Since we're talking about the grip, I think DB screwed the pooch when the decided to put a reasonably aggressive texture on the front strap, but decided not to carry that over to the back strap. There is some texture to the side panels and back strap, but it's very non-aggressive. Maybe this is by design because the side panels have a slightly more aggressive grip than the back strap. It feels like 3 distinct textures across the 3 different gripping surfaces. The proof will be in the shooting. I like the forward and rear slide serrations. They provide a very secure grip when racking the slide, which you will do frequently since this gun comes without a slide stop which means it's not going to be holding itself open when your ammo runs out. Magazines will drop free and magazines require a firm push to insert in this new gun. This may change with time and use. The trigger guard is an overly engineered mess of angles and shapes, but it does have some nice features. It's undercut to let the gun sit lower in the hand to minimize muzzle flip. The front of the trigger guard has the 4th unique grip surface texture and may be a nice feature for those that use the trigger guard for the index finger of their off hand. I don't grip that way so to me it's not a benefit. There is no external safety and no magazine safety. The sights are quite reasonable and consist of a dot bar dot design of white on black. I'd slam a Crimson Trace on this immediately, but we are probably a year or two away from CT making that an option. Diamondback is very proud of their logo and it appears 4 times on the pistol. It's on each side of the grip and also on both sides of the slide. Wait until you see the magazines.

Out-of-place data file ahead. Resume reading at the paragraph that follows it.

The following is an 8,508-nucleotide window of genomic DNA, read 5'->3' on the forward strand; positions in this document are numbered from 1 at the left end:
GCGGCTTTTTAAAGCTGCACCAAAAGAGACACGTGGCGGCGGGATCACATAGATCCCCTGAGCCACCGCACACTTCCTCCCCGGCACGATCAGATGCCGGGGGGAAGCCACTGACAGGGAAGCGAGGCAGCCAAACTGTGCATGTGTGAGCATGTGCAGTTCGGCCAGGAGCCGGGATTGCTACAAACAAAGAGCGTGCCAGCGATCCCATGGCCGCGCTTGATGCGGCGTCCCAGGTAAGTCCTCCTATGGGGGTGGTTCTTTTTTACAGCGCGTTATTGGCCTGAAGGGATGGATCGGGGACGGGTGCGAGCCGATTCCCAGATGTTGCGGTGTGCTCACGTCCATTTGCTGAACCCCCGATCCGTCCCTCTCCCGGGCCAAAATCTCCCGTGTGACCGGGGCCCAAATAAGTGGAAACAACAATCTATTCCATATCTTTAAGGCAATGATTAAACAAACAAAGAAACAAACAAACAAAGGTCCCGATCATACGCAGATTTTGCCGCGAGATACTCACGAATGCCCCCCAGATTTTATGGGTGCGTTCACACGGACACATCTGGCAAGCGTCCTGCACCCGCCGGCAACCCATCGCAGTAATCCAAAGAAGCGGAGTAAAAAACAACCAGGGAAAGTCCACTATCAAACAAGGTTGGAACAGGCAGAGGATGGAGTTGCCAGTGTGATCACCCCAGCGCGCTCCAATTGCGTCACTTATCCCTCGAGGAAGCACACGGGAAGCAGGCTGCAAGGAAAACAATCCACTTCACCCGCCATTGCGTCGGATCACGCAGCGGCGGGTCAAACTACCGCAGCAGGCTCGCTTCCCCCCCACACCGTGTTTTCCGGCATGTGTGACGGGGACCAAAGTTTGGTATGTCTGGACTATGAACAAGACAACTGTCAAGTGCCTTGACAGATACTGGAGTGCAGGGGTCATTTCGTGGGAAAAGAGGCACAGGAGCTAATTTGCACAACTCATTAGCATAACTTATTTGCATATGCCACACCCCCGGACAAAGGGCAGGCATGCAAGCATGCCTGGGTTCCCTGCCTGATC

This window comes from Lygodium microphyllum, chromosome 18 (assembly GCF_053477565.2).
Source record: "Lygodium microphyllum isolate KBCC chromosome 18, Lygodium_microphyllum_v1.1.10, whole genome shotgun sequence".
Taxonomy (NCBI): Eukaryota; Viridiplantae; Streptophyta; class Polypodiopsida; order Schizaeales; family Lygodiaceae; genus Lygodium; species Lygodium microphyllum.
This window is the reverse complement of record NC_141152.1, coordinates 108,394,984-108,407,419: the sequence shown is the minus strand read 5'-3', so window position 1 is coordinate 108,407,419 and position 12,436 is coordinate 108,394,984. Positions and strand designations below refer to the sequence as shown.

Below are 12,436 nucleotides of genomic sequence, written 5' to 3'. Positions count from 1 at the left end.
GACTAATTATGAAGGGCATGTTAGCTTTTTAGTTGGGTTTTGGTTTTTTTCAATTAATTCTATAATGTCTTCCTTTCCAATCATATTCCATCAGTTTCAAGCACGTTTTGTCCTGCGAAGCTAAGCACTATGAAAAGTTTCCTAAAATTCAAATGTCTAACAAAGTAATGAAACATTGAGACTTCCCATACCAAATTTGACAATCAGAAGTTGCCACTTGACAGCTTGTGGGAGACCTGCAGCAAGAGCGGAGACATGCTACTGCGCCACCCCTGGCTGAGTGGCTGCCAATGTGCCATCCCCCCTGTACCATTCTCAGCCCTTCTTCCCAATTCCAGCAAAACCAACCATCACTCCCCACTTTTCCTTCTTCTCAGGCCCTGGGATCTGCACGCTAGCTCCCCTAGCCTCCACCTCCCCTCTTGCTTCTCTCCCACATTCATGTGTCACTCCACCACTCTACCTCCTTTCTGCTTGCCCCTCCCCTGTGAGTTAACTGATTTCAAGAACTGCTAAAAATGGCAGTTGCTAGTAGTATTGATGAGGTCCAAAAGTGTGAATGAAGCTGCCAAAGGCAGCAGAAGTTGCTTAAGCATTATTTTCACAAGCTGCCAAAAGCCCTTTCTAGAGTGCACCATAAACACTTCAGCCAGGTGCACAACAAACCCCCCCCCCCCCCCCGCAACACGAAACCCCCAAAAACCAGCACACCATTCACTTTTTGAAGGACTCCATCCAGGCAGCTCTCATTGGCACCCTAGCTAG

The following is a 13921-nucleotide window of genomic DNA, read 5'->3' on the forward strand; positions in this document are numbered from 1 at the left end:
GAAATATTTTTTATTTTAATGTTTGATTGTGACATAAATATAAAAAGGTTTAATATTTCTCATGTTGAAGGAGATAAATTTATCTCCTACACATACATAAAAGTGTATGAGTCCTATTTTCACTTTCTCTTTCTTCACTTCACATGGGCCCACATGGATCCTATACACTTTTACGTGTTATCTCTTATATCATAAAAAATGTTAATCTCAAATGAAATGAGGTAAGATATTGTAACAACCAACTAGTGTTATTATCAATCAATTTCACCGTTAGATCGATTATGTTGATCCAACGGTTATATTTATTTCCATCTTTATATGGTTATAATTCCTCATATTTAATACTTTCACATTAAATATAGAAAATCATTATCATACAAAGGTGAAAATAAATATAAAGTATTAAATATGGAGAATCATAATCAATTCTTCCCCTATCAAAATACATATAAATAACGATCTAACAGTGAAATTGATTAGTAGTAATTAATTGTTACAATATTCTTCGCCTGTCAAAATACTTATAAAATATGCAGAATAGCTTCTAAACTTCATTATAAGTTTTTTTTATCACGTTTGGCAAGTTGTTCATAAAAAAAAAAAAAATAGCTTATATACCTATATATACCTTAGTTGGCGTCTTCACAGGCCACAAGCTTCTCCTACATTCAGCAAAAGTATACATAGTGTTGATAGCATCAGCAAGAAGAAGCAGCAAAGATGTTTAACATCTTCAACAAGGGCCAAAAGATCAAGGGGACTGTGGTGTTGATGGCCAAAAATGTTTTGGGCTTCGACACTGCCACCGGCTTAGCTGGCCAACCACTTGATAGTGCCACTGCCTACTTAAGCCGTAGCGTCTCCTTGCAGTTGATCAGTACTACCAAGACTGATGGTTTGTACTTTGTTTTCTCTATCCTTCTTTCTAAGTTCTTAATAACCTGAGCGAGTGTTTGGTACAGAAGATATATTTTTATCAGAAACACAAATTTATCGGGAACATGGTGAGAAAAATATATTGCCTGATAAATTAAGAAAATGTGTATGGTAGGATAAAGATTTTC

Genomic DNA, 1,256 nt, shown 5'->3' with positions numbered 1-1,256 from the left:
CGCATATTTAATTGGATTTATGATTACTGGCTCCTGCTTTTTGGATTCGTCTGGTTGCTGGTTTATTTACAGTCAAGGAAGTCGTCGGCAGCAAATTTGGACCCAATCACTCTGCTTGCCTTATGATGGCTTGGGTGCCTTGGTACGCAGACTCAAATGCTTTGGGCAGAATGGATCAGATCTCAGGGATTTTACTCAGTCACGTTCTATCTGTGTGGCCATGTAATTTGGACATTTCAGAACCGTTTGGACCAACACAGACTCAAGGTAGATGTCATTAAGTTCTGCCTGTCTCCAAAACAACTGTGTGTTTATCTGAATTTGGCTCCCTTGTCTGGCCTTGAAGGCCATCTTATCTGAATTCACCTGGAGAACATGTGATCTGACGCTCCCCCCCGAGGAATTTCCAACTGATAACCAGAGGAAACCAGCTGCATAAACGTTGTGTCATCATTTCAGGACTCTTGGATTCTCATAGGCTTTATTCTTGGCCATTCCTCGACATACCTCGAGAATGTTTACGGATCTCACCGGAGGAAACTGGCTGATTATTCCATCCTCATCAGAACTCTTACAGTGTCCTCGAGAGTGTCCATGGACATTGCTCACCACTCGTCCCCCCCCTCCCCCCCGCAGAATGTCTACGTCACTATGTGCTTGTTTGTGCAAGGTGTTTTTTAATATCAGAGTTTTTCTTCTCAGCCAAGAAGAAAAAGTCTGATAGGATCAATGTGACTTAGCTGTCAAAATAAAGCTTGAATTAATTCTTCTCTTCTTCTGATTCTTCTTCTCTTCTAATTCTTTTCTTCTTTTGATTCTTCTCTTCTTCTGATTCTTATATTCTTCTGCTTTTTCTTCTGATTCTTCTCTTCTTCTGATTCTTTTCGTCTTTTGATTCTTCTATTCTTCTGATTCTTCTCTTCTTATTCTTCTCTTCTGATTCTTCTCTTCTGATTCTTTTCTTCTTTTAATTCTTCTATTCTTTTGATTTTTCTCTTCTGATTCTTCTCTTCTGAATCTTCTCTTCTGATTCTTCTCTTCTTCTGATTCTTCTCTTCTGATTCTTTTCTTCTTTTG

Magazines are available direct from Diamondback. I ordered a pair on Thursday and they were in the mailbox on Monday. The gun ships with one magazine so I ordered one with the standard flat base and one with the extended baseplate. The good news is they really fit well and don't show the same sloppy fit as some of the other popular 380s. I had to shoot a couple pictures because I have never seen a magazine branded like the Diamondbacks. You won't be confusing these with your P3AT magazines, even though I have read the two are interchangeable. It's a standard 6 round mag made in Italy.

So by now you are probably wondering how the DB380 compares to the Ruger LCP in size and weight. I find this a bit of a coincidence but the LCP with Crimson Trace and full load of ammo and extended mag floor plate weighs the exact same 12.6 oz as the Diamondback with a full load of ammo and extended floor plate. The RKBA hosters for both guns weigh in at the same 1.7 oz for a total pocket weight of just less than 14.5 oz.